The magnitude of the forces made by finger pressure and malleting can be converted into numerical value using Basic Force Gauge®(Mecmesin, Slinfold, England).15 Lee et al. figured out the mean value by measuring 20 times for each force and the measurement was carried out by one person. As a result, they got the average value of finger force 5.91 ± 0.58 kg, malleting force 3.35 ± 0.29 kg.

The amount of abutment sinking in Bicon® implant system was increasing as loads were added. After 5 - 7 times of load of 20 kg, sinking stopped at 0.45 ± 0.09 mm, except for sample 4. It took 9 times of load of 20 kg to stop sinking. Studies were performed about abutment sinking. Lee et al. observed the amount of abutment sinking in Alloden® implant system (Nei corp, Seoul, Korea) (one of locking taper connection type implant)15. They reported 0.51 ± 0.06 mm of sinking when loads were applied 7 - 8 times in conventional abutment, and 0.75 ± 0.06 mm of sinking when loads were applied 10 - 13 times in For Deep Implant (FDI) abutment®. Comparing with our result, Bicon® implant system had less amount of sinking and less number of times needed to stop sinking than Alloden® implant system. Bruno Dailey et al. observed a continuous displacement of BiAbutment® (Astra Tech, Molndal, Sweden) of tapered cone screw internal connection type into implants or into replicas for torque between 0 and 45 Ncm.16 There was a continous axial displacement of abutment and application of torque above the level recommended by the manufacturer increased the differences in displacement between the two groups. Comparing with our result, Bicon® implant system had more amount of sinking.

Consequently, locking taper type implant can cause occlusal discrepancy resulting from abutment sinking due to mastication. Thus when using locking taper connection type implant like Bicon® implant system, following methods can be thought to prevent occlusal change caused by abutment sinking due to mastication. In laboratory, abutment should be tapped sufficiently in advance of making prosthesis. In clinic, dentist performs occlusal adjustment to some degree and finish complete occlusal adjustment after making sure the patients masticate enough for period of time. In clinic, after connecting abutment, patients should use temporary crown for enough period of time and then impression for abutment should be taken. Also checking amount of sinking through periodic follow-up is recommended. From statistical analysis, the amount of abutment sinking under Load 1 had statistical difference with that of Load 4 above. Thus, the length under finger force shows statistical difference with that of 3 times of malleting force and 5 times of load of 20 kg corresponding to masticatory force. Therefore, it has clinical implication that connecting abutment with malleting force and applying 5 or more times of masticatory force.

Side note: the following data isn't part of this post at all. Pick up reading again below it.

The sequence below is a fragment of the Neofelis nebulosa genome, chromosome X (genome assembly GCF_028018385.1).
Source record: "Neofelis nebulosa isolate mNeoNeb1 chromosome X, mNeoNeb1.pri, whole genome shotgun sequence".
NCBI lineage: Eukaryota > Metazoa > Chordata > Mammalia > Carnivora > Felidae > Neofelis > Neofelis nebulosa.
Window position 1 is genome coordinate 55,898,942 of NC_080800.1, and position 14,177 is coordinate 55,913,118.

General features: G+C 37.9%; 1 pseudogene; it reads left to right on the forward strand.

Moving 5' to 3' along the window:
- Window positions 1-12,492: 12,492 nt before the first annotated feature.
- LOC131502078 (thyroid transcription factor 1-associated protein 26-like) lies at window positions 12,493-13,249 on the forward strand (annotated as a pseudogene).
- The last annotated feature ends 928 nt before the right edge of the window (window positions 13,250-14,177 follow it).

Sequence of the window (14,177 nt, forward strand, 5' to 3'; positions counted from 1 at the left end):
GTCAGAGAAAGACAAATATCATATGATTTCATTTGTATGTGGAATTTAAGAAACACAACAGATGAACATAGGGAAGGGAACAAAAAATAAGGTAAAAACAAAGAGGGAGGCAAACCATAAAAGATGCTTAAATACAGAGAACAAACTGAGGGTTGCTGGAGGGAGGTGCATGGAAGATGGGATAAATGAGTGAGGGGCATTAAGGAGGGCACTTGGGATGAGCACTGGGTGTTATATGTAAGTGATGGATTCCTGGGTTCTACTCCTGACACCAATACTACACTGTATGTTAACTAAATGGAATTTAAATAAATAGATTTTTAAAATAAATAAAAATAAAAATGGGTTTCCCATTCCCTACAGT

Therefore, when locking taper connection type implant is used, masticatory force of 5 or more times for precise abutment location and follow-up check for correcting occlusal discrepancy are recommended.

CONCLUSION

In this study, we used Bicon® Implant System (Bicon Inc, Boston, USA) to recognize the effect of abutment sinking on occlusion with Locking taper connection type implant, also some loads on abutments connected to the fixture were applied and the amount of sinking of implant was measured. Then adaptivety of connection of abutment-fixture was observed through field emission scanning electron microscopy.

The results were as follows:

1. The amount of abutment sinking in Bicon® Implant System increased as loads were added.

2. When loads were applied more than 5 - 7 times, sinking stopped at 0.45 ± 0.09 mm.

In conclusion, locking taper connection type implant showed generally favorable fitness to masticatory force. However the amount of abutment sinking increased with adding loads. Therefore when locking taper connection type implant such as Bicon® implant system is used, enough load strength is recommended for precise abutment location.

Footnotes

This study was supported by research funds from Chosun University, 2008.

References

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Articles from The Journal of Advanced Prosthodontics are provided here courtesy of Korean Academy of Prosthodontics